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Mental Patients

Volume 529: debated on Thursday 8 July 1954

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asked the Minister of Health in what circumstances patients in mental hospitals are allowed to take up paid outside work; and, when they do so, what contribution they pay towards the cost of keeping them in hospital.

The patients concerned are those who have reached a stage at which employment in paid occupations outside the hospital is possible and likely to aid progress towards recovery. The amounts paid by such patients as a contribution towards the cost of maintenance in hospital vary according to earnings, but the maximum amount recoverable is £2 15s. a week.

What precautions are taken to see that mental defectives employed outside the institutions get the proper rate for the job?

It is the responsibility of the medical superintendent of the hospital to make individual arrangements.


asked the Minister of Health if he is aware that many local authorities are reluctant to allow homes for the after-care of mental patients to be set up in their areas; and what is the policy of his Department in this matter.

The Parliamentary Secretary to the Ministry of Health
(Miss Patricia Hornsby-Smith)

No case of this kind has been brought to my right hon. Friend's attention. He would hope and expect that local authorities would deal with such proposals in the same way as they treat other kinds of convalescent accommodation.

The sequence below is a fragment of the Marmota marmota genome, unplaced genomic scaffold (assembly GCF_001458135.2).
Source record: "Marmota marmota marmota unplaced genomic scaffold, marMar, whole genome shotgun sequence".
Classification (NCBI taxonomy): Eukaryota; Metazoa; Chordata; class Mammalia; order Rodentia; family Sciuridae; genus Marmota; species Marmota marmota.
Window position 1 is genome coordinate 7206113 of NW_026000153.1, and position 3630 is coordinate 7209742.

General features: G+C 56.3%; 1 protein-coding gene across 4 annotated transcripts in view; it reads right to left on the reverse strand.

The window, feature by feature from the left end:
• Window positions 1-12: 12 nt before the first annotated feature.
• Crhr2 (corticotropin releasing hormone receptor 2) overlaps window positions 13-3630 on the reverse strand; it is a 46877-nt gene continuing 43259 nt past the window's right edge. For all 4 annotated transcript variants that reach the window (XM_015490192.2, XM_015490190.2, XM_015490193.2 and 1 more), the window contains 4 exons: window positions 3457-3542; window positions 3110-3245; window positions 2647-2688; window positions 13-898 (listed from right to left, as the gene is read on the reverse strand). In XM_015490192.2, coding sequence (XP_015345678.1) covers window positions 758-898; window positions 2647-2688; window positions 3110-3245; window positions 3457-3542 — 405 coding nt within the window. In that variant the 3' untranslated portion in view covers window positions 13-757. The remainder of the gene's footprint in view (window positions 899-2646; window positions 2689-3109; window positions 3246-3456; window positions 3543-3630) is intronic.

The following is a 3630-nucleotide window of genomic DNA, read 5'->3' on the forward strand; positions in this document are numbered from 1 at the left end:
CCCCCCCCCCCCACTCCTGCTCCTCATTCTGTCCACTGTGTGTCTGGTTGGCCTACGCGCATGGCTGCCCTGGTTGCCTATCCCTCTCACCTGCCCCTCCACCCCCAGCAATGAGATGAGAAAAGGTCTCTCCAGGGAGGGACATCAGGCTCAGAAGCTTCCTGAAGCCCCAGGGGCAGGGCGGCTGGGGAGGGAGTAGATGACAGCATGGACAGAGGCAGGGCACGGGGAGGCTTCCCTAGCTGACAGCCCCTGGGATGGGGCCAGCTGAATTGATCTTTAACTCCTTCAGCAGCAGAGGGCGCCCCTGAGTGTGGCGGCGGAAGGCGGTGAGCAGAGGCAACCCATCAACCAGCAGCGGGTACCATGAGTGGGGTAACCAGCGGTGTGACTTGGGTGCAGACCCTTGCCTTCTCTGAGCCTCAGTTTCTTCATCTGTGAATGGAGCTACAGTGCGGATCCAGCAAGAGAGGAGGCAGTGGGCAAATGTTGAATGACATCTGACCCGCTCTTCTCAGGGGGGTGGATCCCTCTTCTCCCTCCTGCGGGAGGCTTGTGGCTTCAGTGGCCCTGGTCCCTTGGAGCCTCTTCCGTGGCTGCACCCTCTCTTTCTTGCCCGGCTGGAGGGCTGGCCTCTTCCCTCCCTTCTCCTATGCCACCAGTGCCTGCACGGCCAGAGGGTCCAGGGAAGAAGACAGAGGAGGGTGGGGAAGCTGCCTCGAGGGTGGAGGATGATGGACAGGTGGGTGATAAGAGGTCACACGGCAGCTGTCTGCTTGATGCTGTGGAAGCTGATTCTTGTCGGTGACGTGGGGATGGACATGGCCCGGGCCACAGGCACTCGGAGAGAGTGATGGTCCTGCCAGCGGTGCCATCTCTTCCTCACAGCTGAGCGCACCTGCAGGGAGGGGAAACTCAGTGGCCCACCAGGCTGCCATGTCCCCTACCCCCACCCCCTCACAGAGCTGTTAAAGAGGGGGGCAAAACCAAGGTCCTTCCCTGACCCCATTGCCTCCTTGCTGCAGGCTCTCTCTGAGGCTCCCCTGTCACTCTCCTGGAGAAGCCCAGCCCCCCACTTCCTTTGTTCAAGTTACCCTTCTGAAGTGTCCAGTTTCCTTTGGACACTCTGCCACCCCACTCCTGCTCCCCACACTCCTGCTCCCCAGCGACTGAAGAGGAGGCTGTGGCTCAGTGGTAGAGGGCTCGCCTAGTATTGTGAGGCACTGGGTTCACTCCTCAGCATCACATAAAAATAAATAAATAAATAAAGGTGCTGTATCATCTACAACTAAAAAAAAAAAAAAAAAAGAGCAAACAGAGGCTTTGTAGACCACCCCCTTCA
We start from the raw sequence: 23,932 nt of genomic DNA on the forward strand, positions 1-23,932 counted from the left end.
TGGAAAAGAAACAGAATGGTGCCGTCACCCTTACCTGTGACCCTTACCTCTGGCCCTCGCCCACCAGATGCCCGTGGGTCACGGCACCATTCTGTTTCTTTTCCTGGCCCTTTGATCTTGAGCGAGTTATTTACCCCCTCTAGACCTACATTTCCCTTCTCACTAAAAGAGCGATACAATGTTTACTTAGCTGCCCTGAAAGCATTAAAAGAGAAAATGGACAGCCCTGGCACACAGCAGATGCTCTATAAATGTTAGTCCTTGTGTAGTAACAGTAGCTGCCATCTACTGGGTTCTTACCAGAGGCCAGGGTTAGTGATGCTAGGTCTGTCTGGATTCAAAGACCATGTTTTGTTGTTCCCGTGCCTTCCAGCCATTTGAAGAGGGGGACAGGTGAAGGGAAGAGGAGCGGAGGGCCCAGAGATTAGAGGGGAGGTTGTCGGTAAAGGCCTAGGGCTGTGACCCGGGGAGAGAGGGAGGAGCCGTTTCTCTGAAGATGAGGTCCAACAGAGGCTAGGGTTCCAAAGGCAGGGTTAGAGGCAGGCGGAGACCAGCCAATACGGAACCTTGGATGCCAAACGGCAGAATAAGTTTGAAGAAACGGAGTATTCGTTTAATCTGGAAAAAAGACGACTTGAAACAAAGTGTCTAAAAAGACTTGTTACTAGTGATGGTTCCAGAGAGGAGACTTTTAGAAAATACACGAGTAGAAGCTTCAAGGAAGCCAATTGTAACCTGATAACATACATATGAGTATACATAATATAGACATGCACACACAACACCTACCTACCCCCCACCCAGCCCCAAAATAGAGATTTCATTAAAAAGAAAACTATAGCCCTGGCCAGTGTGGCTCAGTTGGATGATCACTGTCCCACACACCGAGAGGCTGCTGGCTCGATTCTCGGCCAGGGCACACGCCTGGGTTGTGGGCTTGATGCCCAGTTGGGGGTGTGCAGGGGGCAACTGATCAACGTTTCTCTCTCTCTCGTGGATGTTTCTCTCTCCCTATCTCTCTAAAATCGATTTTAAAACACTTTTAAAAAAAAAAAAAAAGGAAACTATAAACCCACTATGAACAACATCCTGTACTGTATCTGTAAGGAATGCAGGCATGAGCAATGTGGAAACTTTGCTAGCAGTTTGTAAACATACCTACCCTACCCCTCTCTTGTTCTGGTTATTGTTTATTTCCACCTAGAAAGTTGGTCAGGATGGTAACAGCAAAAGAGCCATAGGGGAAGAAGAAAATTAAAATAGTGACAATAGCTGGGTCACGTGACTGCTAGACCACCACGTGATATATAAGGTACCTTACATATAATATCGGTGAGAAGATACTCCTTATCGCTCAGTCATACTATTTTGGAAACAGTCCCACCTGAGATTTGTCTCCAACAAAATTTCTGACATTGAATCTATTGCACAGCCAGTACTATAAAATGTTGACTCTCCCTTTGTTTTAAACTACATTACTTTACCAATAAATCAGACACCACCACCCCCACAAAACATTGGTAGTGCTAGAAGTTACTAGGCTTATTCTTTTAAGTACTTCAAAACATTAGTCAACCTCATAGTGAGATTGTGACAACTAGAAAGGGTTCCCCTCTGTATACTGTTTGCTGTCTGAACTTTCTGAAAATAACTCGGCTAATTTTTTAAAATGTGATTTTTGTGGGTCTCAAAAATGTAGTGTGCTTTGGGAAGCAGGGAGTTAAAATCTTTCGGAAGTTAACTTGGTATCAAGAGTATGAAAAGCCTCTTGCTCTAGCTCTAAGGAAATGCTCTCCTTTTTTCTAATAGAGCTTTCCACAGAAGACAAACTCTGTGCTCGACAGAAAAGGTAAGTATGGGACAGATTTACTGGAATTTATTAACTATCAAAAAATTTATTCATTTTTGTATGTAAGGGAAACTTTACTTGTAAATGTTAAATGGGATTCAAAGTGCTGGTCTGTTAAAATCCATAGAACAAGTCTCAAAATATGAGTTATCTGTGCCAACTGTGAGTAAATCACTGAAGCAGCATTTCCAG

Will the hon. Lady take it from me that many of the people who have the misfortune to be afflicted suffer the terrible penalty of being treated as "untouchables" in regard to employment and social contact? Will he try to rescue them from that terrible fate?

I think that the hon. and learned Member is referring to a different matter when he mentions employability.

May I ask the hon. Lady what is represented by the flowers she is wearing?

Order. That is a matter which does not fall within the administrative responsibility of the hon. Lady.


asked the Minister of Health how many homes for the after-care of mental patients exist in England and Wales; where they are situated; what their accommodation is; how many patients they contain; and of what categories.

Precise information on all these points is not available. The Mental After-Care Association provides directly or indirectly 23 homes in Kent, Surrey, Sussex, Suffolk and Northamptonshire, with accommodation for 524 patients and 463 at present in residence. Two homes are reserved for short-term cases; the remainder provide for long-term cases and for patients on holiday from mental hospitals. The Ex-Servicemen's Welfare Association provides two homes for 50 patients in all.

While thanking the hon. Lady for that reply, may I ask whether she would put me under a further obligation by telling me how those figures compare with the corresponding figures for Scotland?